,
      • Jarman M.
      • Barrie S.E.
      • Llera J.M.
      The 16,17-double bond is needed for irreversible inhibition of human cytochrome P45017α by abiraterone (17-(3-pyridyl)androsta-5,16-dien-3β-ol) and related steroidal inhibitors.
      ), which was clearly not seen in our own work (Figure 10, Figure 11, Figure 12, Figure 13) or that of others (
      • DeVore N.M.
      • Scott E.E.
      Structures of cytochrome P450 17A1 with prostate cancer drugs abiraterone and TOK-001.
      ,
      • Burris-Hiday S.D.
      • Scott E.E.
      Steroidogenic cytochrome P450 17A1 structure and function.
      ,
      • Petrunak E.M.
      • Rogers S.A.
      • Aube J.
      • Scott E.E.
      Structural and functional evaluation of clinically relevant inhibitors of steroidogenic cytochrome P450 17A1.
      ,
      • Garrido M.
      • Peng H.M.
      • Yoshimoto F.K.
      • Upadhyay S.K.
      • Bratoeff E.
      • Auchus R.J.
      A-ring modified steroidal azoles retaining similar potent and slowly reversible CYP17A1 inhibition as abiraterone.
      ). The inhibition occurred (with the bacterial membrane preparations) within less than 1 s (Figs. 10, 11, and 13).
      The results can be contrasted with our work on P450 3A4 (
      • Guengerich F.P.
      • McCarty K.D.
      • Chapman J.G.
      Kinetics of cytochrome P450 3A4 inhibition by heterocyclic drugs defines a general sequential multistep binding process.
      ), where full inhibition was not realized until the course of spectral changes was completed. With P450 17A1, inhibition began immediately (Figure 8, Figure 9, Figure 10, Figure 11, Figure 12, Figure 13). We propose that P450 17A1 moves through multiple conformations observed with the spectral changes (Figure 4, Figure 5, Figure 6, Figure 7), or at least the inhibitor is moving within the active site to cause the changes. Why is the nature of inhibition different from P450 3A4? Perhaps, the most likely reason is simply the size of the enzyme active site. The available structural information for human P450 17A1 is that only one steroid molecule or inhibitor can be accommodated (
      • DeVore N.M.
      • Scott E.E.
      Structures of cytochrome P450 17A1 with prostate cancer drugs abiraterone and TOK-001.
      ,
      • Petrunak E.M.
      • Rogers S.A.
      • Aube J.
      • Scott E.E.
      Structural and functional evaluation of clinically relevant inhibitors of steroidogenic cytochrome P450 17A1.
      ,
      • Petrunak E.M.
      • DeVore N.M.
      • Porubsky P.R.
      • Scott E.E.
      Structures of human steroidogenic cytochrome P450 17A1 with substrates.
      ), with the possible exception of the peripheral (S)-orteronel binding mentioned earlier (
      • Petrunak E.M.
      • Rogers S.A.
      • Aube J.
      • Scott E.E.
      Structural and functional evaluation of clinically relevant inhibitors of steroidogenic cytochrome P450 17A1.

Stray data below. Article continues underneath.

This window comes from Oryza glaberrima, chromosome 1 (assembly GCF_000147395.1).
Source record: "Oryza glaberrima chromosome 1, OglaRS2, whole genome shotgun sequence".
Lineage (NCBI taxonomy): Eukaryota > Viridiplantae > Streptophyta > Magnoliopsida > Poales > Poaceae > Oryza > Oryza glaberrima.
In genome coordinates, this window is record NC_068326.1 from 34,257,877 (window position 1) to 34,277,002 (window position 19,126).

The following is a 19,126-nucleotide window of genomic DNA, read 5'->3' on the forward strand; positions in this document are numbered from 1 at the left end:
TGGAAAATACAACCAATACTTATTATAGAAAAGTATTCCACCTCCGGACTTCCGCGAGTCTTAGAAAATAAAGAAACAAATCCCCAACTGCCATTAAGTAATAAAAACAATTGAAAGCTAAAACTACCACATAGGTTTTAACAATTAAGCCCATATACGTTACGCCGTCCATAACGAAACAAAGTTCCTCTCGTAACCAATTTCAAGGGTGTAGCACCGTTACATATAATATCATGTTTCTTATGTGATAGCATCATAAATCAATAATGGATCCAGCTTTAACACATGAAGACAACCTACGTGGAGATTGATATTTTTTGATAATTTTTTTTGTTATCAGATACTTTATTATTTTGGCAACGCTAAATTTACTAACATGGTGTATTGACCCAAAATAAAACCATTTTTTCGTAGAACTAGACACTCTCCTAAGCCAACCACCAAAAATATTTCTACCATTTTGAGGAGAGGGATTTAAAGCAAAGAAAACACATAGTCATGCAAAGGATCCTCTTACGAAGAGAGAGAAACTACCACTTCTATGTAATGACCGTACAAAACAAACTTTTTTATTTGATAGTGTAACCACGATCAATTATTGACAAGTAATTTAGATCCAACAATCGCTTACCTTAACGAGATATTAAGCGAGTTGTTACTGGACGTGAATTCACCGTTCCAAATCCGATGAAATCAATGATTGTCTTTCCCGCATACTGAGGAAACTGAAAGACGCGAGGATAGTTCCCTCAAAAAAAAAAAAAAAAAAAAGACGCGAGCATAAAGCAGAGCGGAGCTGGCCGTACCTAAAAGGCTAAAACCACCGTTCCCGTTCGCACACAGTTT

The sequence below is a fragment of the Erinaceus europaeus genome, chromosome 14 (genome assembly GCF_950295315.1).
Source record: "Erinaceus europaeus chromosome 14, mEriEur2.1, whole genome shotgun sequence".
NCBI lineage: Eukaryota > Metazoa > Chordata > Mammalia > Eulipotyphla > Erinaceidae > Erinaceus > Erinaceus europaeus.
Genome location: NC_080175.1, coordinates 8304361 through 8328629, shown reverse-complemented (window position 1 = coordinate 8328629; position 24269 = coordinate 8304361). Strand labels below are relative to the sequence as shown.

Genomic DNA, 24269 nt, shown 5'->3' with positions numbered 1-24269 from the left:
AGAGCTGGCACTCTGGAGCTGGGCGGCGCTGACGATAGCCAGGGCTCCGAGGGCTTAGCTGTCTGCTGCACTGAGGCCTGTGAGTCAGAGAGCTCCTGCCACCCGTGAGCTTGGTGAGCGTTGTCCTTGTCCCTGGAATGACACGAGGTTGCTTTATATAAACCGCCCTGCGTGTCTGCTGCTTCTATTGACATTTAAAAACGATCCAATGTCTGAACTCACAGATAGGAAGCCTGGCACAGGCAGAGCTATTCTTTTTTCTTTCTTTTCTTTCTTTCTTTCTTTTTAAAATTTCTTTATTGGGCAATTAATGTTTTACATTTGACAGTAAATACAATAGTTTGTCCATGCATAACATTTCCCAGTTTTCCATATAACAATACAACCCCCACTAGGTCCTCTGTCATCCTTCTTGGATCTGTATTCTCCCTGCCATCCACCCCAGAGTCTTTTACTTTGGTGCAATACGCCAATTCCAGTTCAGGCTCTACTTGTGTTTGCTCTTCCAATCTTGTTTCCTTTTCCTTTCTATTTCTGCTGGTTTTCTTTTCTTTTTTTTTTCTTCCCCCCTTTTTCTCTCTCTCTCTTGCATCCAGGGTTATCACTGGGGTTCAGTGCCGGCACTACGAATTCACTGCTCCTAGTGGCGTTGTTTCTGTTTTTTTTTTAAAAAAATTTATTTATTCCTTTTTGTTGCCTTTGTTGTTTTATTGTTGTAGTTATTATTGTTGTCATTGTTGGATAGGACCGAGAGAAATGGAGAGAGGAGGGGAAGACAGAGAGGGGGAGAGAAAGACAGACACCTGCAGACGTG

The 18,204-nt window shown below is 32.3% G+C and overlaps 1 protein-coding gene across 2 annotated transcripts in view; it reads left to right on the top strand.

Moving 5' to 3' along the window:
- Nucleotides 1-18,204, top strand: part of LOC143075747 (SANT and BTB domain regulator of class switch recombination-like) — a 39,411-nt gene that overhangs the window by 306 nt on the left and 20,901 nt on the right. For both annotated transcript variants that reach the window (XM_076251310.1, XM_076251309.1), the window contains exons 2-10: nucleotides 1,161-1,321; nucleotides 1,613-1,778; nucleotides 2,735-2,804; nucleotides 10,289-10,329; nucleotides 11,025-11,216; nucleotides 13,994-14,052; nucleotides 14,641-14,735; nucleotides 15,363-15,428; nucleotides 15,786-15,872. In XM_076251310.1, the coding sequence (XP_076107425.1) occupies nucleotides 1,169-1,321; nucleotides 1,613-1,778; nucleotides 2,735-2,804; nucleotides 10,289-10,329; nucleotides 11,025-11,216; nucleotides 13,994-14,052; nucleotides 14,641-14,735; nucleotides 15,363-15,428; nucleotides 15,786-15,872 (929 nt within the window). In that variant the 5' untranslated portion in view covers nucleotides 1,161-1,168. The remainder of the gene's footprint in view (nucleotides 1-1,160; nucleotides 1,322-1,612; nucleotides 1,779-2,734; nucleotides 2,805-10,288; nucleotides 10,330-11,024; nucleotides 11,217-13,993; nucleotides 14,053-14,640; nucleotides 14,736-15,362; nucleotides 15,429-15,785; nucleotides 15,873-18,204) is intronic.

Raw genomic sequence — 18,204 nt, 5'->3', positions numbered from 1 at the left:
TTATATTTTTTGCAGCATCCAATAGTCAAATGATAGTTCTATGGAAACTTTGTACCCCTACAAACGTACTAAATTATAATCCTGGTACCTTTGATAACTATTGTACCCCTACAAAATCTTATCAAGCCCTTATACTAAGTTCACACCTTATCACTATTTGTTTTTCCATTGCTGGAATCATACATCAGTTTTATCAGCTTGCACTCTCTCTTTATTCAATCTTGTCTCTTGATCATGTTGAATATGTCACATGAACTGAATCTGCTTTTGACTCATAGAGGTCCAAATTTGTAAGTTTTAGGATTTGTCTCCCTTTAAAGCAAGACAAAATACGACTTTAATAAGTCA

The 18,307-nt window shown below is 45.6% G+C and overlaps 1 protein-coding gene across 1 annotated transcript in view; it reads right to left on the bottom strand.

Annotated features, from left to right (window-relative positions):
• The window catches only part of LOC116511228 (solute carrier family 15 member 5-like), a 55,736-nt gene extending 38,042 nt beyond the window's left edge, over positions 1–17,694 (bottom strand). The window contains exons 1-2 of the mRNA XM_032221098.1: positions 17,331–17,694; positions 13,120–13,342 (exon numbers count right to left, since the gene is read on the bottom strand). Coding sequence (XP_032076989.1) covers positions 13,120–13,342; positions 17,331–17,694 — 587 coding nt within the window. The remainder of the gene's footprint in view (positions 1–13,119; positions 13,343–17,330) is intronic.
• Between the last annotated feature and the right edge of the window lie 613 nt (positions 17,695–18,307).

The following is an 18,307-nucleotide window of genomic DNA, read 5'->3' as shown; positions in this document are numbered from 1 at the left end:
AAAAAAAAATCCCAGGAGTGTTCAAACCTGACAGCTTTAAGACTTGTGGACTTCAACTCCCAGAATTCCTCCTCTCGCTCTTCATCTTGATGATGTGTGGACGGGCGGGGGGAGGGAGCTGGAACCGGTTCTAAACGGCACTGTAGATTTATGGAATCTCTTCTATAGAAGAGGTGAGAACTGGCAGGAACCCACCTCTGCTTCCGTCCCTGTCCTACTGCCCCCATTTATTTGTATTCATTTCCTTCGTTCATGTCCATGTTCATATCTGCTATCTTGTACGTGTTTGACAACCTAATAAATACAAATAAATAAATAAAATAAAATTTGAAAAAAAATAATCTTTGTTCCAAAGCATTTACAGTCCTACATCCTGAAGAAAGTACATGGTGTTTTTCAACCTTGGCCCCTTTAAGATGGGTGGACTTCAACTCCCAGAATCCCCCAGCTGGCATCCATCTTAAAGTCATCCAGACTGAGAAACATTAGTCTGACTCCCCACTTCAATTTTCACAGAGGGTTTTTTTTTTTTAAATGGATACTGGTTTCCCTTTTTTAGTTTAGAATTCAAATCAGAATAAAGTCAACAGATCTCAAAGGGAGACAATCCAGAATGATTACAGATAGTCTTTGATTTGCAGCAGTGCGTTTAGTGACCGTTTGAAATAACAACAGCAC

). However, the active site of P450 3A4 is much larger (
      • Yano J.K.
      • Wester M.R.
      • Schoch G.A.
      • Griffin K.J.
      • Stout C.D.
      • Johnson E.F.
      The structure of human microsomal cytochrome P450 3A4 determined by X-ray crystallography to 2.05 Å resolution.
      ) and can bind two molecules of ketoconazole (
      • Ekroos M.
      • Sjögren T.
      Structural basis for ligand promiscuity in cytochrome P450 3A4.
      ) or a ritonavir analog (
      • Sevrioukova I.F.
      • Poulos T.L.
      Interaction of human cytochrome P450 3A4 with ritonavir analogs.
      ), and a binding site removed from the canonical active site has been reported at least twice (
      • Williams P.A.
      • Cosme J.
      • Vinkovic D.M.
      • Ward A.
      • Angove H.C.
      • Day P.J.
      • Vonrhein C.
      • Tickle I.J.
      • Jhoti H.
      Crystal structures of human cytochrome P450 3A4 bound to metyrapone and progesterone.
      ,
      • Sevrioukova I.F.
      • Poulos T.L.
      Anion-dependent stimulation of CYP3A4 monooxygenase.
      ). It would seem very reasonable to expect complexes of P450 3A4 to contain molecules of both substrate and inhibitor, although none have been reported to our knowledge. The size of the canonical active site (∼1400 Å3) (
      • Yano J.K.
      • Wester M.R.
      • Schoch G.A.
      • Griffin K.J.
      • Stout C.D.
      • Johnson E.F.
      The structure of human microsomal cytochrome P450 3A4 determined by X-ray crystallography to 2.05 Å resolution.
      ) also allows for more tumbling of ligands than P450 17A1 (Fig. 2), which is a much more selective enzyme.
      In summary, we are left with an evolving picture of P450s that undergo conformational changes, both with and without ligand bound. Some of these changes are related to enhance binding of substrates and inhibitors, but what occurs with one P450 may or may not apply to others.

      Experimental procedures

      Chemicals